Some women are scared of scents that are too green, or whose predominant notes include violet leaves, herbs, cut grass notes, or galbanum, a bitter aromatic gum resin that famously greened up Chanel No. 19, Bandit, and Vent Vert.
To those folks I say, I'm sorry. Silences is not going to change your mind. First off, Silences by Jacomo is green to the extreme, so green that in my oft-mentioned Haarman & Reimer fragrance "Duftatlas" fragrance family chart, it's clinging to the side of the green end of the floral spectrum like a weird sea creature suctioned to the side of an aquarium.
With a bitter, herbaceous almost chalky galbanum beginning, Silences starts off with a tiny drop of sweetness from orange blossom, but then throws lemon and bergamot into the mix just so that you know it's not kidding around about this "green" business. (Galbanum resin is obtained from the Persian ferrula gummosa plant you see to your right.)
A soft, almost powdery whisper of orris bridges the green with the delicate and clean florals rose, lily of the valley, and jasmine. By the time it dries down, this austere beauty is delicately soapy, spicy and soft all at once.
Top notes: Galbanum, bergamot, green notes, orange blossom, lemon
Heart notes: orris, jasmine, rose, lily of the valley, hyacinth
Base notes: Moss, sandalwood, cedar, musk (Perfumers: Gerard Coupy and Jean-Claude Niel)
Correction: Yves Tanguy and Jean Claude Niel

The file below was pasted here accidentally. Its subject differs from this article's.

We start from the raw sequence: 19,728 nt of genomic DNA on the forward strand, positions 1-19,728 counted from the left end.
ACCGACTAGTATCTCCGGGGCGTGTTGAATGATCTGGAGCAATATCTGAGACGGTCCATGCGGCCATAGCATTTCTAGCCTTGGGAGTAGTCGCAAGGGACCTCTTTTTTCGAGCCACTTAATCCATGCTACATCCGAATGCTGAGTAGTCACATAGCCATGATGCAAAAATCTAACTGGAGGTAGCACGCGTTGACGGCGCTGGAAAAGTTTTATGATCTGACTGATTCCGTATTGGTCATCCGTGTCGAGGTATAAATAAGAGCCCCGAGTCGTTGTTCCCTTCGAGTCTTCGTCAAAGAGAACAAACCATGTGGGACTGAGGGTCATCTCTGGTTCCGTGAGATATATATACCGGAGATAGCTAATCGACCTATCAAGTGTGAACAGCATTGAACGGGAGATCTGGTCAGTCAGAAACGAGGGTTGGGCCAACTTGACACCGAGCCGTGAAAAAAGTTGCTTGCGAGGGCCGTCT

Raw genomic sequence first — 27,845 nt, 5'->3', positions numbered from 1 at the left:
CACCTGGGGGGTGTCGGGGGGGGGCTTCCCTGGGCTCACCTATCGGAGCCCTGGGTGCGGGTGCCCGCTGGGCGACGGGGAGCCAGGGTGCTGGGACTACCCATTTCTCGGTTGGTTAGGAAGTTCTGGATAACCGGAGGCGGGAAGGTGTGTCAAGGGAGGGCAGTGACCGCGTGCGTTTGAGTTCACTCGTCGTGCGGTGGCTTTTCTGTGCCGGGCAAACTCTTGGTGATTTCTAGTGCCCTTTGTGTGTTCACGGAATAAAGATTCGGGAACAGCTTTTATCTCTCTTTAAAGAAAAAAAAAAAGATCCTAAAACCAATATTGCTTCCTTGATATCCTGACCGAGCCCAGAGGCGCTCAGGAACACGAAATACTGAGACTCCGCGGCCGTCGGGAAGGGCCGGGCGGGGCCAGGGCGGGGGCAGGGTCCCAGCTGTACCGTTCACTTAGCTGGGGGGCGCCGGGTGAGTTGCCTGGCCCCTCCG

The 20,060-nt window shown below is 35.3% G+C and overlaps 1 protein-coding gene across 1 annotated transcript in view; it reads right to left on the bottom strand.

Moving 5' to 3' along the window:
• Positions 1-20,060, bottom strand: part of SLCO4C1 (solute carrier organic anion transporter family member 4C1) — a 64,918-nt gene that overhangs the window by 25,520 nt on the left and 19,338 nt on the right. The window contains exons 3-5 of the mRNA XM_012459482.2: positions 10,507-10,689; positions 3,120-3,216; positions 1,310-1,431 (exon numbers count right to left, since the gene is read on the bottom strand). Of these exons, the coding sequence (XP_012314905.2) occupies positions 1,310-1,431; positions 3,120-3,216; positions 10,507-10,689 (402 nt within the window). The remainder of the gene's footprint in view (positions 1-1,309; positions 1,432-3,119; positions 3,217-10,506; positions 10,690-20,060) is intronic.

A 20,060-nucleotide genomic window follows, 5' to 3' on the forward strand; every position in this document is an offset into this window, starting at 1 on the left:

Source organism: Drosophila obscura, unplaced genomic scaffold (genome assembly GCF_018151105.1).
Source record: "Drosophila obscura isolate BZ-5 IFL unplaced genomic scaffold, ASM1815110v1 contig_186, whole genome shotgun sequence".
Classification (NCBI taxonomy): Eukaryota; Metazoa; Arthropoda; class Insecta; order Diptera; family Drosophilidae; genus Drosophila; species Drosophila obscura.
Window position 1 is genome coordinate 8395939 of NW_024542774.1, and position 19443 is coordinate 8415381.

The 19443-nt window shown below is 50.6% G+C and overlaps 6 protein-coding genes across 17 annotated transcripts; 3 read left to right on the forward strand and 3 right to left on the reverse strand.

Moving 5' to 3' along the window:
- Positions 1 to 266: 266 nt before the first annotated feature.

In Vent Vert, galbanum signaled the Rites of Spring, the rawness and near-savagery of things coming to life. In Chanel No. 19, as in Silences, galbanum suggests contemplation, stillness, and — well, silence.
More so than Chanel No. 19, though, and I'm not sure how the perfumers achieved this, Silences feels as one Basenotes reader put it, "melancholic," and another, "pensive." To those descriptors, I would add, "spooky."
I That's right, Silences is a beautiful and yet spooky perfume. From its opaque, black, urn-like bottle to its name, which is a little deathly, Silences is something of a surreal perfume. It''s connected to life, with green notes and florals that signify renewal, yet it's oddly disconnected from the familiar, a little uncanny. (It reminds me of a Rene Magritte painting: so realistic as to be unfamiliar, i.e. surreal. In this painting, "The Voice of Space," abstract spheres hover above a realistic field, rendering it strange.)
I don't know if there's an outer limits of green outside of which, if you travel, you reach the Twilight Zone, but if there is, Silences is there, waving its green flag.
When I began thinking about Silences a few hours ago, wearing it, sniffing it, reapplying it, etc., I was going to begin this post by saying that green fragrances are like the short haircuts of the perfume world, appreciated by the few who know you don't have to be conventionally "feminine" to be sexy. Sometimes cerebral, slightly intimidating fragrances can be just as sexy, I would have continued, providing the icily gorgeous Catherine Deneuve in "Belle de Jour" as an example.
But the longer I wore Silences and took in the mood it conjured, I realized this wasn't just a green perfume of the fresh, wild and raw Vent Vert variety. This is a perfume so bitter, bracing and sour that it lives up to the review Tania Sanchez (I think unfairly) gave to Chanel No. 19 in Perfumes: The Guide. And mind you — the following is an endorsement for Silences, a perfume I will definitely be wearing this spring/summer: "This extraordinary perfume appeals to anyone who has ever wished to know what it is to be heartless."